Heidelberg, nestled in the hills along the Neckar River, is one of the one of the most picturesque destinations in Germany. It was spared by allied bombers in the Second World War and retains many of the city's historic treasures that put it at the center of 18th century romanticism.
From the Heidelberg Castle to the university to scenic walks in the vineyards and along the Neckar River, here are the best things to see and do in Heidelberg.
The ruins of Heidelberger Castle sit atop a rocky hilltop over the city's Altstadt (Old Town). Heidelberg's Schloss is one of the most impressive castles in Europe and a highlight along the German Castle Road.
An estimated 1 million visitors make their way up to the castle each year. Walk the grounds and sculpted gardens for free while enjoying views over the city and river, before paying for a guided tour of the remaining rooms.
At the foot of the Schloss, explore Heidelberg’s Altstadt (Old Town) for architectural gems.
Visit the Rathaus (Town Hall), the University, 1592 Renaissance House Knight St. George, and unique market squares. Start on Hauptstraße, Heidelberg’s main pedestrian street loaded with shopping, and find historic Bismarckplatz. At the Marktplatz, look for the Hercules fountain. In medieval times this is where petty criminals were chained to be humiliated.
Get thoughtful on Heidelberg's Philosopher's Walk
AddressPhilosophenweg, 69120 Heidelberg, Germany
Follow the footsteps of Heidelberg’s many philosophers and poets on the 300-year old Philosophenweg (Philosopher's Walk). It is a scenic, but quite steep, walk up to the top of a hill.
Thanks to Heidelberg’s mild climate, exotic plants like Japanese cherries, cypresses, bamboo, gingko and lemon trees blossom along the way. Luminaries such as Hegel, Jaspers and Hannah Arendt came up here to contemplate. Visitors enjoy the breathtaking views from the other side of the river valley from Heidelberg Castle.
Be Blessed by a Monkey on the Old Bridge
AddressKarlstraße, 69120 Heidelberg, Germany
Heidelberg's Alte Brücke (Old Bridge) is an impressive stone bridge built in the 18th century, but it actually dates back to the Middle Ages. The original structure was made of wood and destroyed by fire. Stroll the bridge for more fabulous views of Heidelberg as well as its neighboring twin-towered Brückentor.
The bridge, which spans the river Neckar and leads to the Old Town, has several towers (complete with dungeons) and various monuments and sculptures. One of the most recognized is the Heidelberg monkey. He holds up a mirror that is rumored to bring wealth if you touch it. The monkey also brings other gifts like a return to Heidelberg if you touch its fingers and children if you touch the mice.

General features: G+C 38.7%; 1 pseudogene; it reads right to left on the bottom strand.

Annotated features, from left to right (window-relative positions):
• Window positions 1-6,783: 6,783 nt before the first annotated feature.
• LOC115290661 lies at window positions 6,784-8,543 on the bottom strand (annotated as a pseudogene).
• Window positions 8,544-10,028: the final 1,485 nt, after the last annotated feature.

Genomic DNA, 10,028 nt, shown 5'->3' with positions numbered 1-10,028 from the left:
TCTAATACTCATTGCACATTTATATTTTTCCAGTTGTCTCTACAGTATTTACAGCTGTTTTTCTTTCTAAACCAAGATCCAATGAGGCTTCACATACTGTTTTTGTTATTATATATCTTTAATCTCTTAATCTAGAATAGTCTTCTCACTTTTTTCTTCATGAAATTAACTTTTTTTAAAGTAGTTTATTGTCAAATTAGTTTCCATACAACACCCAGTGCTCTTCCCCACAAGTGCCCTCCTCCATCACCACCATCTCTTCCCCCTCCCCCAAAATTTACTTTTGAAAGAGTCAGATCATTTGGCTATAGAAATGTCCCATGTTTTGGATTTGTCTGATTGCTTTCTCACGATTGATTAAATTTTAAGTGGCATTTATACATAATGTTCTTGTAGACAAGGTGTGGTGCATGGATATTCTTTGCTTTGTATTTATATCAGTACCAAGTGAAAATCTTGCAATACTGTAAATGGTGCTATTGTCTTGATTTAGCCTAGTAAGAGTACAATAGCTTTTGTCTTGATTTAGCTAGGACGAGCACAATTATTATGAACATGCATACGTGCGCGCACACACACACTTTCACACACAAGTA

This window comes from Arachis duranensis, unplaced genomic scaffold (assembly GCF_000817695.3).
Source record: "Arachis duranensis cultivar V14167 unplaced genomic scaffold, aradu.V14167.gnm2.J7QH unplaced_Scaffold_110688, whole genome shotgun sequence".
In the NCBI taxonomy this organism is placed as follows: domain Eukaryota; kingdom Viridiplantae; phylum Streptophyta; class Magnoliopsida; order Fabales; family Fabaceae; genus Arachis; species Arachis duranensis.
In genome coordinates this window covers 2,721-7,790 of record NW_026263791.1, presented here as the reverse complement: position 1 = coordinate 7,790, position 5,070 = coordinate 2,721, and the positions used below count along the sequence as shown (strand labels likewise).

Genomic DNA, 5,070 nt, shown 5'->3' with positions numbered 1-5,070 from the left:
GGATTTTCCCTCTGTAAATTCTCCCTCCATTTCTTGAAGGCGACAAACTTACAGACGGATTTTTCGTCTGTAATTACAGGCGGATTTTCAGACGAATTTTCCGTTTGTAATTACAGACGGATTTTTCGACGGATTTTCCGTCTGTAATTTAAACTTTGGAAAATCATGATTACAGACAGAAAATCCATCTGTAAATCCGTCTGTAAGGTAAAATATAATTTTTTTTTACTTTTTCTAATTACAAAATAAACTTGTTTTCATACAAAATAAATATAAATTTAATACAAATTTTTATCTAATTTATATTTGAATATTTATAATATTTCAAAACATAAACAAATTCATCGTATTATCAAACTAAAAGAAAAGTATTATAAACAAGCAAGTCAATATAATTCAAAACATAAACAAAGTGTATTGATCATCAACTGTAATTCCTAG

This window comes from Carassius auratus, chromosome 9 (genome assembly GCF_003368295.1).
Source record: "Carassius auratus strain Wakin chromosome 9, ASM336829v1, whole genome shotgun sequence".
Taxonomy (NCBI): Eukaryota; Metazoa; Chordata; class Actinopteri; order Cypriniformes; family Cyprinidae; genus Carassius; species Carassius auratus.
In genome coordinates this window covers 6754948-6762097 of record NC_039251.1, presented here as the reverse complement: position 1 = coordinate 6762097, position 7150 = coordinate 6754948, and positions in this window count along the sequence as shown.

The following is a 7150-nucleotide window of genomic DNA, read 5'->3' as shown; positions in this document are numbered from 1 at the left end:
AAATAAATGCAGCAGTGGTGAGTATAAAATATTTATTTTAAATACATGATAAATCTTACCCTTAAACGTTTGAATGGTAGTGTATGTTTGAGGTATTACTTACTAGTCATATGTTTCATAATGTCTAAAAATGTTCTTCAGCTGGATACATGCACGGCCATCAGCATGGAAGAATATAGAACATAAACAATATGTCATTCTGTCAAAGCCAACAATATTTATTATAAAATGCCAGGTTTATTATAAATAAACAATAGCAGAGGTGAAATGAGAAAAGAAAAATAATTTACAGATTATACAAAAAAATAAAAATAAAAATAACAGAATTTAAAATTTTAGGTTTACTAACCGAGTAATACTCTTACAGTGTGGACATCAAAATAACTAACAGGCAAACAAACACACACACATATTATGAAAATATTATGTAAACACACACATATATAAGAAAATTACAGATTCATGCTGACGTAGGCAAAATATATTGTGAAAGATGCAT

Party with the Students
AddressUntere Str., 69117 Heidelberg, Germany
Heidelberg is home to Germany's oldest university, which today has more than 30,000 students. If you want to get a taste (and maybe a drink) of Heidelberg’s vibrant university live, head to Untere Strasse.
The narrow cobble stone street, which runs parallel to the river and the main pedestrian street in the Old Town, is filled with great bars, coffee shops, and inexpensive eateries.
Dueling, excessive drinking, playing pranks were all punishable offenses for Heidelberg students until 1914. The guilty were made to spend time in the Karzer (student prison), only allowed out to attend class. To spend the time, they decorated the cells with paintings, graffiti, verses and artwork.
The prison is now open to the public and located on Augustinergasse, right behind the Old University in the Old Town.
Soak up the scene on Heidelberg's River Banks
Take a break on the Neckarwiese, the banks of the river Neckar close to the Old Town. Besides unobstructed views of the Heidelberg Castle, the grassy stretch along the river offers plenty of space to relax, sunbathe, and take in the tranquility of the river valley and the forests beyond. If you want to be more active, you can also rent a row boat.
AddressKönigstuhl, 69117 Heidelberg, Germany
Head 7 km east of Heidelberg to Königstuhl (King's Seat), a high hill rising above the valley for magnificent views. The summit is part of the Odenwald Mountains and is accessible via the Heidelberg Mountain Railway. This is the same funicular visitors can use to get to Heidelberg Castle.